The Meaning of It All: Thoughts of a Citizen-Scientist by Richard Feynman

Summary: A scientist riffs on religious, political and social issues of the day, and how science can help.

I am interested in physics.  I don’t really understand it and every time I read an actual book on physics, I know that I miss far more than I get.  But I continue to be intrigued, not just about the science itself, but by many of the characters that are behind the science.

I have been meaning to read something by Richard Feynman for a while but never got around to it.  What pushed me to start was watching a made for TV movie about the investigation into the 1986 Challenger accident that I watched over Christmas break.  Feynman was portrayed as the savior of the investigation and the one that actually moved the commission to actually investigate and not get stuck on politics.  I know it is a fictional portrayal, but it reignited my interest in Feynman.

The Meaning of it All is the book form of a series of three lectures given in 1963, but not published until after his death in 1988.  These are not re-edited, but rather transcribed from the lectures directly.

What I think it useful about these lectures (or the book) is that it is a record of an explicitly atheist scientist trying to talk broadly to a wide audience about science.  Feynman was not trying to debate religion or those that were against science, but trying to explain science, and its limits, to people that are skeptical.

The result, if you can listen past some of Feynman’s own biases, is a clear worldview that values tangible measurement and evaluation as the highest value.  The first lecture explains the nature of science and why uncertainty and doubt is essential.  This would be a great lecture for Christians that are creationists or skeptical of science to listen closely to to try and understand from a scientist’s perspective what is often misunderstood about science by the average non-scientist.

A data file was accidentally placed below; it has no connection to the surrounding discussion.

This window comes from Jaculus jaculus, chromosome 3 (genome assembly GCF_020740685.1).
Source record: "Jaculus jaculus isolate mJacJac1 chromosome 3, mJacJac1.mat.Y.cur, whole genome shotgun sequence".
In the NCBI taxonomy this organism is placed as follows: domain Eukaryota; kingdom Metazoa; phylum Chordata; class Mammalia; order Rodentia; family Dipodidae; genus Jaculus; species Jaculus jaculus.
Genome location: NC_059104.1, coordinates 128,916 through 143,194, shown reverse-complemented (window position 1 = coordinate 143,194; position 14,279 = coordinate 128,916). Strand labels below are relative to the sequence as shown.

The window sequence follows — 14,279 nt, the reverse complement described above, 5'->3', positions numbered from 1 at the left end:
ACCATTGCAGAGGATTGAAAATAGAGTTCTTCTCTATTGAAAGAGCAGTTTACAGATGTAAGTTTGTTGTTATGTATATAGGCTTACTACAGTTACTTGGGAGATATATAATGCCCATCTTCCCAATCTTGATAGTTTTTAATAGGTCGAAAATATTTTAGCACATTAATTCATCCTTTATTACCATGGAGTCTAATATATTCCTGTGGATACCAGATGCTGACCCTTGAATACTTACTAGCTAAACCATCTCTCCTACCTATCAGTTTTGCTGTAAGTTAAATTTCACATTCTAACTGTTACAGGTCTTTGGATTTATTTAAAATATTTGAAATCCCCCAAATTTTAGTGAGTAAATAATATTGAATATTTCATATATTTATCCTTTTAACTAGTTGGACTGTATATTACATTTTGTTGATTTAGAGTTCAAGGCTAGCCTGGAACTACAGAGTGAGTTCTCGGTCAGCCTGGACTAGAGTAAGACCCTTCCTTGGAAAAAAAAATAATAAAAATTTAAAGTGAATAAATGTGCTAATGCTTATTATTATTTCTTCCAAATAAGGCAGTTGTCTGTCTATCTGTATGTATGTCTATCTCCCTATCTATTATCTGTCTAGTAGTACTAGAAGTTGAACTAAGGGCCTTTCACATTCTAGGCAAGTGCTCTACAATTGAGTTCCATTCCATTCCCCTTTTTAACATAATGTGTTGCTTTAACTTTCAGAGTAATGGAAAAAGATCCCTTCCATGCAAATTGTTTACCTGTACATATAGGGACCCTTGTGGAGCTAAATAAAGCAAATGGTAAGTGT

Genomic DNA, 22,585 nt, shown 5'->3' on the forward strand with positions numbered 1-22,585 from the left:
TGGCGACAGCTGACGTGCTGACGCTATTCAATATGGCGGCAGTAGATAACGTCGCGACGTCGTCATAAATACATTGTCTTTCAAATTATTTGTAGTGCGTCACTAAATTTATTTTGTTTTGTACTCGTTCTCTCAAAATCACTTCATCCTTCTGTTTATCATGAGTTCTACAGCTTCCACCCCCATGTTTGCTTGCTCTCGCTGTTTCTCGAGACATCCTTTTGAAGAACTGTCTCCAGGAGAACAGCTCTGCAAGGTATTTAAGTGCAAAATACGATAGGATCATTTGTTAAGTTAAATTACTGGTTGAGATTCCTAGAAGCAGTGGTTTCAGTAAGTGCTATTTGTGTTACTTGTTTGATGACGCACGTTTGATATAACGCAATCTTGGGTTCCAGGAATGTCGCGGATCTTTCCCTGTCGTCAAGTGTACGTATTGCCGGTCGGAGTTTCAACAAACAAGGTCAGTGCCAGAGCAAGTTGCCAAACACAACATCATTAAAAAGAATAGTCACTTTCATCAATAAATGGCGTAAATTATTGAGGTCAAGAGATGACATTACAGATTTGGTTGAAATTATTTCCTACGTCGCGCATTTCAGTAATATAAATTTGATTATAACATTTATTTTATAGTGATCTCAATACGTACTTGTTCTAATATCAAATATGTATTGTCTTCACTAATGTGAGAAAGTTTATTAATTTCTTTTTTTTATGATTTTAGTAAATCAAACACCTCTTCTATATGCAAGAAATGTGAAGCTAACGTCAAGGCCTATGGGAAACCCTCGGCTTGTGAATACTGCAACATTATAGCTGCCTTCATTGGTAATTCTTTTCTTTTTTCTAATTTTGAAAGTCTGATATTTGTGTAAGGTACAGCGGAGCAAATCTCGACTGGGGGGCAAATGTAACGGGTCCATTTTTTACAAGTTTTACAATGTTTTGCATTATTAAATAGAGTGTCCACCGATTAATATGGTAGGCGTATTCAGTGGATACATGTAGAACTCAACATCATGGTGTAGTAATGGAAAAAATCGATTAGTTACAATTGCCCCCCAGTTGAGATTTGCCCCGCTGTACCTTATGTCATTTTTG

The second lecture explores how science, religion and politics overlap and influence one another.  Much of this lecture explores value systems and how in a pluralistic world you can used science and investigation to bridge different value systems.  This second lecture also talks about the importance of freedom (and against the Soviet Union for interjecting values on science.)

The third lecture is the most rant-like of the three.  It is Feynman’s complaint about modern society and how it is unscientific.  The third lecture is all over the place with lots of anecdotes and loosely connected examples of the way that society does not pay enough attention to science.  Essentially what he is asking for here is for society (and government) to be more technocratic.  I think he is both right and limited.  I think we should use more evidence based research.  But at the same time, it is simply not possible to hold social science research to his very high level of scientific methodology.  People are not easy to research and they do not always act rationally.

If I had not been listening to this around the time of the Ham and Nye origins debate, I might not have been thinking about it in this way, but it seems to me, there would be much more progress if Christians attempted to actually understand and listen instead of publicly debate.  No one’s mind was changed by that debate (on either side).  But had the same amount of time been devoted to listening there might be much more long term benefit.

In the end, I thought this was a good, but not great book.  I want to read more from Feynman, but the weakness of a lecture transcribed into book form (and then listened to as an audiobook) keep me from strongly recommending the book.  But if you run across a cheap copy or see it at the library, it is worth exploring.

The Meaning of It All: Thoughts of a Citizen-Scientist by Richard Feynman Purchase Links: PaperbackKindle Audiobook

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